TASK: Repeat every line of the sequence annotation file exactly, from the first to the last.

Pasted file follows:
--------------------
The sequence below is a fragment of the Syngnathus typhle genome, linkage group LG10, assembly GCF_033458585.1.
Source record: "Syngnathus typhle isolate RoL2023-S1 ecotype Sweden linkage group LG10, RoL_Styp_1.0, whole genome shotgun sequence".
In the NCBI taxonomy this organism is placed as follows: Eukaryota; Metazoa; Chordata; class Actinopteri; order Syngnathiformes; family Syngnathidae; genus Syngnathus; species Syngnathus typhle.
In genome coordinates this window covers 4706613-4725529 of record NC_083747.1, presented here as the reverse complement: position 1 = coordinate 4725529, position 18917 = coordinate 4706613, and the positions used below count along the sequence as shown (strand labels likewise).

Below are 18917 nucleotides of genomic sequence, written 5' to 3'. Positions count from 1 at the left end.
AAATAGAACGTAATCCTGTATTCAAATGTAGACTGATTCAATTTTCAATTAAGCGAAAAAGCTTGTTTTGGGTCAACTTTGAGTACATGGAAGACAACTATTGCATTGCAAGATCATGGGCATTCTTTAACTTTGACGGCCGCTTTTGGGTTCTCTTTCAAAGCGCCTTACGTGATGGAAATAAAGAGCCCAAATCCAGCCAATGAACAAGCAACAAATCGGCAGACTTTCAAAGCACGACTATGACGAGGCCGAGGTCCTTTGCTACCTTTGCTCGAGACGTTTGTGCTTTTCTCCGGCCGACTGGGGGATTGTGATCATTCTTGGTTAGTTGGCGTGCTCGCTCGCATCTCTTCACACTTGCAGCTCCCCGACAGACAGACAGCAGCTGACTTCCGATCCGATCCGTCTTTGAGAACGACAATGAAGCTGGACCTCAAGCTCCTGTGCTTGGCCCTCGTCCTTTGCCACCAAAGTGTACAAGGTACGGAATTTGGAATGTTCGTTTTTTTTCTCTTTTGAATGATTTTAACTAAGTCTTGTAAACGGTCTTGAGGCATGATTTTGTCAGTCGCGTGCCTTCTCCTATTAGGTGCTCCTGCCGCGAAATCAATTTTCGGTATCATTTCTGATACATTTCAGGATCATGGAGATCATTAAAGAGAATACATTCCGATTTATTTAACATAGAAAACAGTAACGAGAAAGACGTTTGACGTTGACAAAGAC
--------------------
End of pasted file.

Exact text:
The sequence below is a fragment of the Syngnathus typhle genome, linkage group LG10, assembly GCF_033458585.1.
Source record: "Syngnathus typhle isolate RoL2023-S1 ecotype Sweden linkage group LG10, RoL_Styp_1.0, whole genome shotgun sequence".
In the NCBI taxonomy this organism is placed as follows: Eukaryota; Metazoa; Chordata; class Actinopteri; order Syngnathiformes; family Syngnathidae; genus Syngnathus; species Syngnathus typhle.
In genome coordinates this window covers 4706613-4725529 of record NC_083747.1, presented here as the reverse complement: position 1 = coordinate 4725529, position 18917 = coordinate 4706613, and the positions used below count along the sequence as shown (strand labels likewise).

Below are 18917 nucleotides of genomic sequence, written 5' to 3'. Positions count from 1 at the left end.
AAATAGAACGTAATCCTGTATTCAAATGTAGACTGATTCAATTTTCAATTAAGCGAAAAAGCTTGTTTTGGGTCAACTTTGAGTACATGGAAGACAACTATTGCATTGCAAGATCATGGGCATTCTTTAACTTTGACGGCCGCTTTTGGGTTCTCTTTCAAAGCGCCTTACGTGATGGAAATAAAGAGCCCAAATCCAGCCAATGAACAAGCAACAAATCGGCAGACTTTCAAAGCACGACTATGACGAGGCCGAGGTCCTTTGCTACCTTTGCTCGAGACGTTTGTGCTTTTCTCCGGCCGACTGGGGGATTGTGATCATTCTTGGTTAGTTGGCGTGCTCGCTCGCATCTCTTCACACTTGCAGCTCCCCGACAGACAGACAGCAGCTGACTTCCGATCCGATCCGTCTTTGAGAACGACAATGAAGCTGGACCTCAAGCTCCTGTGCTTGGCCCTCGTCCTTTGCCACCAAAGTGTACAAGGTACGGAATTTGGAATGTTCGTTTTTTTTCTCTTTTGAATGATTTTAACTAAGTCTTGTAAACGGTCTTGAGGCATGATTTTGTCAGTCGCGTGCCTTCTCCTATTAGGTGCTCCTGCCGCGAAATCAATTTTCGGTATCATTTCTGATACATTTCAGGATCATGGAGATCATTAAAGAGAATACATTCCGATTTATTTAACATAGAAAACAGTAACGAGAAAGACGTTTGACGTTGACAAAGAC